“Good! You’re back!” she cried then snapped her fingers at me. “Hanna, go get your afghans. The taupe one. And the cream.”

I couldn’t see me, but I was relatively certain my eyes bugged out, and I was relatively certain because I could feel them protruding from my head.

“Raiden, child, sit. Let Hanna show you her handiwork.” She threw a bony, wrinkled hand toward the loveseat then leaned that way over the arm of her chair to get closer to Raiden, who was folding himself in and grabbing his tea. “My precious Hanna, she not only makes, but designs the most divine afghans you’ll ever see and feel,” she bragged.

“Grams—” I tried to cut in.

“I know this not only because I have three, but also because she sends them everywhere, even all the way to New York City, and not one of them sells for less than two hundred and fifty dollars.” She nodded as if Raiden had cried, “No!” (which he didn’t) and kept babbling. “Some of ‘em, the better ones, are worth five hundred dollars.”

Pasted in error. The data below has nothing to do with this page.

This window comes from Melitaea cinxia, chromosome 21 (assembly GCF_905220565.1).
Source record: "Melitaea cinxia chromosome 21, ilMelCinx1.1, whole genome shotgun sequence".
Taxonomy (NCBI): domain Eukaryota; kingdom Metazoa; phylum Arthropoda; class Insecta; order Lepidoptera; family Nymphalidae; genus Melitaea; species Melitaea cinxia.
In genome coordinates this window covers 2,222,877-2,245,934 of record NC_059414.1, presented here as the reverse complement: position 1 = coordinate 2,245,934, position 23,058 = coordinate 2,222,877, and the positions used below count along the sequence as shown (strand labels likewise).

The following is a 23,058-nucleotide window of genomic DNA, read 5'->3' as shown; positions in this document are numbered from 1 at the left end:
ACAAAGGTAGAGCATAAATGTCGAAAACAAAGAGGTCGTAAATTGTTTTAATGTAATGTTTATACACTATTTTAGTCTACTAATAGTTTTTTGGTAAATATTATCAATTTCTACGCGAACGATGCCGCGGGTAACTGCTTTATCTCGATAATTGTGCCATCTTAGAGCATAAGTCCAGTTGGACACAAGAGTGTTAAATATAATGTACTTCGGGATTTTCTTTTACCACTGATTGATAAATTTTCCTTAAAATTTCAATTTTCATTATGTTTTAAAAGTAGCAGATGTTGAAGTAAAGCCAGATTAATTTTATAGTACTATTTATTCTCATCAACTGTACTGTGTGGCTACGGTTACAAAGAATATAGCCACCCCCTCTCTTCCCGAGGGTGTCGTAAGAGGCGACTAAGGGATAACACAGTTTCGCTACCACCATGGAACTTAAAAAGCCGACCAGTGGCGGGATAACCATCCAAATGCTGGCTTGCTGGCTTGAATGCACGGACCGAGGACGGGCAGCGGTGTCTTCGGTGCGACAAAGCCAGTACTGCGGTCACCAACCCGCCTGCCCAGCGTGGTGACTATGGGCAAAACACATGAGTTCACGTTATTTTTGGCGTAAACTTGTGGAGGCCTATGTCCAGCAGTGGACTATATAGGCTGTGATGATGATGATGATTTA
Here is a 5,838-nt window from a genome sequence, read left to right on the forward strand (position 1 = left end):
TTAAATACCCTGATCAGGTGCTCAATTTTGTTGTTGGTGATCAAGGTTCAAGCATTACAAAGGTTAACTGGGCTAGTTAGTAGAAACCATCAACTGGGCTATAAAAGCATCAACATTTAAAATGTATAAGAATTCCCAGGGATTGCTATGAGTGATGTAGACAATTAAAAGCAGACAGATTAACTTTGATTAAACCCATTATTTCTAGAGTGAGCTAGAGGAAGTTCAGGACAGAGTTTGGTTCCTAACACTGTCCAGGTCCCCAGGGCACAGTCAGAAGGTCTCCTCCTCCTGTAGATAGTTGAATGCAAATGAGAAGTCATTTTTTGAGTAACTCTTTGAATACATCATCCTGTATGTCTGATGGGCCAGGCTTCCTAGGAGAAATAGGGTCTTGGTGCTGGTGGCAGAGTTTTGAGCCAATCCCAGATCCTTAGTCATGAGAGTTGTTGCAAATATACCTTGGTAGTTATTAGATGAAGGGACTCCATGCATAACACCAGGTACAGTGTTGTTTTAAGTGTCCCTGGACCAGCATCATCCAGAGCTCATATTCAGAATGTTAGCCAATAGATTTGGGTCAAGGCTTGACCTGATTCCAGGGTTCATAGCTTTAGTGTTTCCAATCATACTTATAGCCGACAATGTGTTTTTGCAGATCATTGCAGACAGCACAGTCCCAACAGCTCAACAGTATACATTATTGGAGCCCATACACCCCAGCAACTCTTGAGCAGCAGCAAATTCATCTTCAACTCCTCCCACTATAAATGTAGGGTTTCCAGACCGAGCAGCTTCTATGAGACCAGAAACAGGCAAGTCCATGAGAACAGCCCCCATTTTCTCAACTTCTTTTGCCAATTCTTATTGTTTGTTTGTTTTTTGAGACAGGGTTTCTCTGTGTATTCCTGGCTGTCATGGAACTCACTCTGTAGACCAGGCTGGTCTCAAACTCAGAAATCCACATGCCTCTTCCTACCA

“Grams!” I snapped.

“This I gotta see,” Raiden drawled, and my eyes shot to him.

“Get ‘em, precious,” Grams ordered. “All of ‘em. The pink one too.”

I tore my eyes from an amused Raiden and looked at my grandmother.

“Grams, he’s a guy. He doesn’t care about afghans,” I told her.

“He cares about five hundred dollar ones. Any fool would wanna see a five hundred dollar afghan,” Grams shot back, then looked to Raiden. “All three of mine would cost that in one of those fancy shops Hanna ships them to, and let me tell you they’re worth every penny. I sit out here, dead of winter, one of Hanna’s afghans around me, snug as a bug. Like it’s August in Looseeanna, but without the humidity. I’m not joking.” Grams turned a proud smile to me. “That and her preserves, makes her livin’, and it’s a good one.” She looked back to Raiden. “Now tell me, how many folks can say they make a livin’ off knittin’, crotchetin’ and cookin’ fruit? Don’t answer. I’ll tell you. Not many. To pull that off, you gotta have sheer talent, like my Hanna.”

Again, her head turned my way.